Bezalel Smotrich, Itamar Ben-Gvir, and Avi Maoz represent an existential threat to the survival of the State of Israel. Actually, their ideology, policies and programs that they are very likely to have the power to implement represent two threats: one internal, one external. The internal threat is the potential to tear apart the very fabric of Israeli society. The external threat is the potential to force Israel into a war with multiple enemies dedicated to our destruction.
The effort to impose a narrow definition of Judaism and of being Jewish on an exuberantly pluralistic society with multiple modes of being Jewish existing side by side with a wide variety of other ethnic and religious groups can only lead to misery. In particular, human rights activists, LGBTQ people, Reform and Conservative Jews, Jews by choice, non-Jews, and women, can expect to have their freedom curtailed, their lives disrupted and, in some cases, threatened, if not by these leaders themselves then by their followers. Bedouins in the South and Israeli Arabs in the North can expect to be especially vulnerable in the new order.
But the more damaging threat is facing outward. Racist policies and systematic repression, reinforced by Jewish terrorism, aimed at Palestinians in Judea and Samaria can lead to an explosion of violence that will not only rock Israel but provide ammunition to our enemies to attack us. Hamas, Hezbollah, and Iran can endanger our collective future. People we know whose children and grandchildren are in the army are justifiably deeply concerned.
How can these threats be countered? There are voices of reason in the political arena but given the balance of power in the Knesset today it is hard to imagine how these voices can seriously impede action by the ruling coalition. I believe the only ones who can confront, slow down, and ultimately stop these threats to Israel are people who self-identify as Religious Zionists but do not share the world view of those who lead the party by that name. Smotrich, Ben-Gvir and Maoz have successfully hijacked the Religious Zionist flag. But in my view, their perspective is neither religious nor Zionist. In fact, they represent the antithesis of Religious Zionism, as I understand it. A knitted kipah does not make one a Religious Zionist.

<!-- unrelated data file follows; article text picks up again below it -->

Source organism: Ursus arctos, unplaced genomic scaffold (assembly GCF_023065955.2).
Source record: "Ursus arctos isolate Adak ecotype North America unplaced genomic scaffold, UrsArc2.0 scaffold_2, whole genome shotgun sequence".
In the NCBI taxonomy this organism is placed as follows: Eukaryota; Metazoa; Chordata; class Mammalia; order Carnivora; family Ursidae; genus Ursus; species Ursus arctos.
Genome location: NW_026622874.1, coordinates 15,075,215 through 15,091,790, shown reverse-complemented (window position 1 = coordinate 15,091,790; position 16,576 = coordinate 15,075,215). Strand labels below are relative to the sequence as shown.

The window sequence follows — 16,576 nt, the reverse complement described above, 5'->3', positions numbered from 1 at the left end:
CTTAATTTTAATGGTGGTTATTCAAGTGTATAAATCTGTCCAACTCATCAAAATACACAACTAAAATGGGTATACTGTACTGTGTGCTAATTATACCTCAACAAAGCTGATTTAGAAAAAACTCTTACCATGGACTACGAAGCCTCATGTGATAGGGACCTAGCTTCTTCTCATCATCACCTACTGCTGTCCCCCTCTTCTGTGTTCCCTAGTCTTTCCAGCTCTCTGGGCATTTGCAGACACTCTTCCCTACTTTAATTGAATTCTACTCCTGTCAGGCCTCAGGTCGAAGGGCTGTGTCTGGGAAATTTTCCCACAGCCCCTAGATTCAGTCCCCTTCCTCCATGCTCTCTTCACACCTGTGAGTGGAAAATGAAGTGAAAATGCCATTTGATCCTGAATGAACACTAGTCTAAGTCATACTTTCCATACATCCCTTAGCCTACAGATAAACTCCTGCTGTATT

What are the key differences between what I call “authentic” Religious Zionism and the world view of the party currently using that label? In my view authentic Religious Zionism is about love, not hate; about peace, not conflict. It is about protecting minorities, not persecuting them. It is about maintaining a balance between the universal and the particularly Jewish, not about trashing the other. Religious Zionism is about upholding the rule of law and the independence of the courts, not about emasculating the justice system. Religious Zionists recognize the tension between democratic and Jewish values but seek to balance the two, not trample on democratic values. Religious Zionists know that there is no halachic basis for refusing to serve in the IDF, no halachic basis for violence towards the children of Abraham.
So here is my question: have all the authentic religious Zionists disappeared?
Actually, Israel has a large number of institutions, whose leaders and participants teach and disseminate the values, principles and ideas of genuine Religious Zionism. I am thinking of entities such as Irgun Rabbanei Tzohar, Kibbutz Hadati, Yeshivat Har Etzion, Matan, Yeshivat Maale Gilboa, Nishmat, Ohr Torah Stone, Shalom Hartman Institute, ITIM,YASHRUT, Kolech, and there are many others.
Of course, each of these institutions is an independent entity. They are successful because their leaders are mission-driven. They grow and flourish because they meet the needs of their students, teachers, donors, and followers. Yet, if each of these individual institutions stays focused only on their own mission and program, they will miss the opportunity to transform the future of Israel. Collectively, their impact could be very great. The leadership of these and similar institutions should come together, to map strategy and to find a way to pool their tremendous energy and talent. They should mount a massive campaign of public re-education to promote the true norms and values of Religious Zionism in a pluralistic Jewish state.
Those who claim the mantle of Religious Zionism, but in fact defile it, need to be put on the defensive. They need to be confronted at every turn by clear and articulate opposition. In normal times, the leaders of these institutions do not come together even though they share fundamental values. But these are not normal times. This is a time when individual institutions should transcend their own agendas in favor of collective action. This is the time to rescue Israel.